The early development of the Scottish Rite is murky, but it is plain that the profusion of “High Degrees” that flourished in the 1730’s and 40’ was centered in Paris and Bordeaux, France. There the 25 degree “Rite of Perfection” was probably originated in an “Ecossais” Lodge or “Lodge of Scots Masters” ultimately one of Eight such high degree Ecossais lodges working in France.  A French trader by the name of Etienne (or, Stephen) Morin was chartered in 1761 as “Grand Inspector for all parts of the New World”.  Morin returned to St. Domingue (Haiti) and later in 1766, moved to Jamaica where he created a Grand Chapter of the Rite of the Royal Secret, as the highest degree was called “Sublime Prince of the Royal Secret”.

Enter Henry Andrew Franken, a naturalized French citizen, of Dutch origin, living in the American Colonies.  Morin deputized Franken who chartered a Loge de Parfaits d’ Ecosse in New Orleans in 1764, which died very quickly when France ceded New Orleans to Spain, the Spanish crown has historically been hostile to Freemasonry and it did not flourish in that environment.  Franken next granted a patent to the formation of a Lodge of Perfection in Albany, NY in 1767, the “Ineffable Grand Lodge of Perfection”; conferring the 4o thru 14o degrees. Franken was a busy man and wrote three manuscript books ultimately containing all the rituals from the 4o to the 25o.   Most were in the form of an outline with a story and a few words or grips, but not in any sense a ritual that modern freemasons would recognize.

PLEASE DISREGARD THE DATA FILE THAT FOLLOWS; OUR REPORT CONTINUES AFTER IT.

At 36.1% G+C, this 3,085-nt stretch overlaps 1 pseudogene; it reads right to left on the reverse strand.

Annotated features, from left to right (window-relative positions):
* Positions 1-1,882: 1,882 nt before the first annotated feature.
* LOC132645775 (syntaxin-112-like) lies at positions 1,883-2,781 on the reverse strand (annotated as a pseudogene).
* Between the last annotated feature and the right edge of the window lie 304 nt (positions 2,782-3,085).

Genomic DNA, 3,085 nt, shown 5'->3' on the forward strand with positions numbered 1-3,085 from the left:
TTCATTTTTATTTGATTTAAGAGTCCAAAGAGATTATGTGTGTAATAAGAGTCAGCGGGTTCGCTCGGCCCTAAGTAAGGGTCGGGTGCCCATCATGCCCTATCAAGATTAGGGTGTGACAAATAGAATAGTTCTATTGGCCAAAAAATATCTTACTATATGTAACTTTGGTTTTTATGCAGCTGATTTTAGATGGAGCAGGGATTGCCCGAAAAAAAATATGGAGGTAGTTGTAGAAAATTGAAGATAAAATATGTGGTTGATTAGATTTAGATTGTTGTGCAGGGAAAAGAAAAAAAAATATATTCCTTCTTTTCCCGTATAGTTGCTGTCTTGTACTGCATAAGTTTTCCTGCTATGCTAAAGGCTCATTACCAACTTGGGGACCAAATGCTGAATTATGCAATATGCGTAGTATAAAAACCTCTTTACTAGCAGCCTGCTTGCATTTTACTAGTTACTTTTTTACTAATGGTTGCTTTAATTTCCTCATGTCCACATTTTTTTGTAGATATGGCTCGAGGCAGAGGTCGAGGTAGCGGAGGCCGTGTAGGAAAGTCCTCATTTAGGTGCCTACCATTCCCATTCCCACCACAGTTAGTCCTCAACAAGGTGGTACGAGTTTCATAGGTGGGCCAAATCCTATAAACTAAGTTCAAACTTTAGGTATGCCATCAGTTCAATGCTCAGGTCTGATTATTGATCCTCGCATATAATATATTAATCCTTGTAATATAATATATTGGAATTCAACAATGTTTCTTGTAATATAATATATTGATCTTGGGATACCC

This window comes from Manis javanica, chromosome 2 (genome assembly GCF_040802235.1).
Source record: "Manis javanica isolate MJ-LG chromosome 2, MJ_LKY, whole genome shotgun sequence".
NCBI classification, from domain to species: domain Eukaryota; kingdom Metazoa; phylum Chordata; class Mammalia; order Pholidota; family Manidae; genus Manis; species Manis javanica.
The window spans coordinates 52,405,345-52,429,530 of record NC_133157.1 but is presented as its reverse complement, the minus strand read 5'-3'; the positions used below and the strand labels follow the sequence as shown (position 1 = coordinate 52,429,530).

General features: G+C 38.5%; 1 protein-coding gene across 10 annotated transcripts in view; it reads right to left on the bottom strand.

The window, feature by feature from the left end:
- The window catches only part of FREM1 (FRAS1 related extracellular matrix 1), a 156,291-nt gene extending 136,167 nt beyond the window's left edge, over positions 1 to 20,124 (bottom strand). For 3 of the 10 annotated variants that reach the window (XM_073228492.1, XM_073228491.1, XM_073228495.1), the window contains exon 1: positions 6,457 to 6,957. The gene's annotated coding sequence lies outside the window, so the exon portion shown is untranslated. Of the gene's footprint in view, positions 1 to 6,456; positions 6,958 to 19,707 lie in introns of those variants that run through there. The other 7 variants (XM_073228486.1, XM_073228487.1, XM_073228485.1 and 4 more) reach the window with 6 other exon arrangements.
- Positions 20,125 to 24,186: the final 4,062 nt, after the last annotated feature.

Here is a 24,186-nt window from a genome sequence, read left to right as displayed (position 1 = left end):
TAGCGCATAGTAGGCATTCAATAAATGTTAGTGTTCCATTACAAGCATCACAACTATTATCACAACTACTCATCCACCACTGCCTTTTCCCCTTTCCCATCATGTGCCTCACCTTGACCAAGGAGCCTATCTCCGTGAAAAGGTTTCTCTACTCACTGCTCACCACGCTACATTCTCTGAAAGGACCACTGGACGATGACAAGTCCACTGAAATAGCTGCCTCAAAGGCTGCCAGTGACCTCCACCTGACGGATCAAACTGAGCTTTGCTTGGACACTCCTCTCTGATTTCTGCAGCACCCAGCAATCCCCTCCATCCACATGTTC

Franken communicated the degrees to Moses Michael Hays, and appointed him a Deputy Inspector General, Hays appointed eight others, also, Deputy Inspector Generals and four of these were important in the establishment of Scottish Rite in South Carolina,  where the Mother Supreme Council was organized in May, 1801, at Charleston.